REUTERS: Sri Lanka could face balance-of-payments pressure due to foreign outflows from government securities, a government document showed yesterday, even as the island nation is in the process of raising up to US$2.5 billion from foreign borrowing.
The Central Bank is aiming to tap the international market for up to US$1 billion through a syndicated loan and up to US $1.5 billion via a sovereign bond.
A document submitted by the Finance Ministry this week for the approval of the sovereign bond said a possible U.S. rate hike, exchange rate volatility, and rising domestic interest rates could induce foreigners to sell government securities ‘prematurely to minimise any capital losses’.
The total net foreign outflow from the government securities in 2016 was US$324.3 million, while offshore investors have sold a net Rs.22 billion (US$146 million) worth of securities in January alone, the document seen by Reuters showed.
“If this continues, expected level of foreign investment in T-bills and T-bonds would not be materialised,” it said.
“As a result, foreign investment in T-bonds and T-bills is expected to be further withdrawn by foreign investors in 2017, creating pressure on the balance of payments by a net foreign currency outflow.” Finance Minister Ravi Karunanayake yesterday said the foreign outflow was mainly due to sell off by a single US-based foreign fund. The Finance Ministry has said the economy has recovered after facing BOP and debt crisis in 2015 with US$1.5 billion loan from the International Monetary Fund (IMF) approved last year.
The global lender has urged Sri Lanka to shore up reserves, reduce budget deficit, raise state revenue, and revive loss-making state-owned enterprises.
Sri Lanka’s rupee currency is under pressure due to foreign outflows and importer dollar demand. It has weakened 0.8 percent so far this year after falling 3.9 percent last year, following a 10 percent drop in 2015.
The island nation’s expected outflows in the next 12 months are US$ 4.7 billion, official data show.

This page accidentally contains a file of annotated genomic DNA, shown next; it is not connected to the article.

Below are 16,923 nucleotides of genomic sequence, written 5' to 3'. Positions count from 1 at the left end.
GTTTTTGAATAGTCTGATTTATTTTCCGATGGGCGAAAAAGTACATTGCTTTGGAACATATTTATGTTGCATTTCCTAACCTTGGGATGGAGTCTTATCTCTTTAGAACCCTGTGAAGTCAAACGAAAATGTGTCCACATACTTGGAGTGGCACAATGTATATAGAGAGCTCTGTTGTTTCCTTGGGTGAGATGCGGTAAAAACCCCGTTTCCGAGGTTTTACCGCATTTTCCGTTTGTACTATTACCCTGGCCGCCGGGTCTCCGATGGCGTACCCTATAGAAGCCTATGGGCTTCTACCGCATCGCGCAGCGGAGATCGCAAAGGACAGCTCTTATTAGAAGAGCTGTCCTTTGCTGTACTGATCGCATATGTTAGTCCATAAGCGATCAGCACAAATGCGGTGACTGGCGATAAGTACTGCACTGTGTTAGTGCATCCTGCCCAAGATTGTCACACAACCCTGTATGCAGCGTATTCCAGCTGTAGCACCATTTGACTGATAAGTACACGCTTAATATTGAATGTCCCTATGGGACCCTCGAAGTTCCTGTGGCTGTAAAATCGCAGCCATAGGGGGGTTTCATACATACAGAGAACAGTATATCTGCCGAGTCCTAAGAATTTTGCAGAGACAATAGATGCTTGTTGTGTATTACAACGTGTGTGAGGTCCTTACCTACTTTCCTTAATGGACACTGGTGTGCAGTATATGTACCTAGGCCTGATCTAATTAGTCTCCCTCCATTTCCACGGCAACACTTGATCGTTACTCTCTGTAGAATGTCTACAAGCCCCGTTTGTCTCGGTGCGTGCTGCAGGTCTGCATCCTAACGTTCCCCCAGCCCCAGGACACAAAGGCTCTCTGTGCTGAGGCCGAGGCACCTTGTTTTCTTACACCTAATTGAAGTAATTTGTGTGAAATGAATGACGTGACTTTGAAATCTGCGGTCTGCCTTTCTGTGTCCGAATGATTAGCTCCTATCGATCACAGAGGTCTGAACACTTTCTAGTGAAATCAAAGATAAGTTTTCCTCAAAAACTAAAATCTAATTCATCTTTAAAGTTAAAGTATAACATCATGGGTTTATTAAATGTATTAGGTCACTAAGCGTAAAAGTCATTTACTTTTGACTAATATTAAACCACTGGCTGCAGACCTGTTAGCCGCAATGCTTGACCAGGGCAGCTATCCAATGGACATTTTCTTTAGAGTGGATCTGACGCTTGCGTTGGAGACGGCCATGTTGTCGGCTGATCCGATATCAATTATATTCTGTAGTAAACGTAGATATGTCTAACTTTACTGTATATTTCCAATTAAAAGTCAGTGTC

Central Bank Governor Indrajit Coomaraswamy last week said the loans and divestment from some non-strategic state-owned assets and expected inflows from leasing a stake in a shipping port could boost foreign exchange reserves to US$ 7.5 billion by the end of this year from US$ 6 billion at the end of 2016.
Despite Franklin Templeton, one of the world’s largest investment management firms continuing to sell Sri Lankan government securities, Finance Minister Ravi Karunanayake remains confident that Sri Lanka would get favourable rates for its upcoming sovereign bond issue.
“When you say exits, there is only one guy. That is Templeton. They’re the ones who created the problem when they came in with a fixed interest rate of 14.85 percent. These are the same guys that are creating (high rates) with the exits that are there. So you can see these are manipulations,” he said. He said that as a business, Franklin Templeton would always try to increase their returns.
“But we have been caught with past practices. They came in. We can’t force them to keep it,” Karunanayake said. He said that market rates are likely to increase, before they start falling down, which independent analysts are also projecting, since the current rates have already factored in future US Federal Reserve rate hikes.
Analysts opine that government securities sales are likely to slow down during the latter part of the year.
Karunanayake however said he is confident that the government would be able to attract even better rates than what it attracted during the US $ 1.5 billion syndicated loan last year. Sri Lanka is gearing to raise up to US $ 1.5 billion through a sovereign bond issue and another US $ 1 billion through a syndicated loan.
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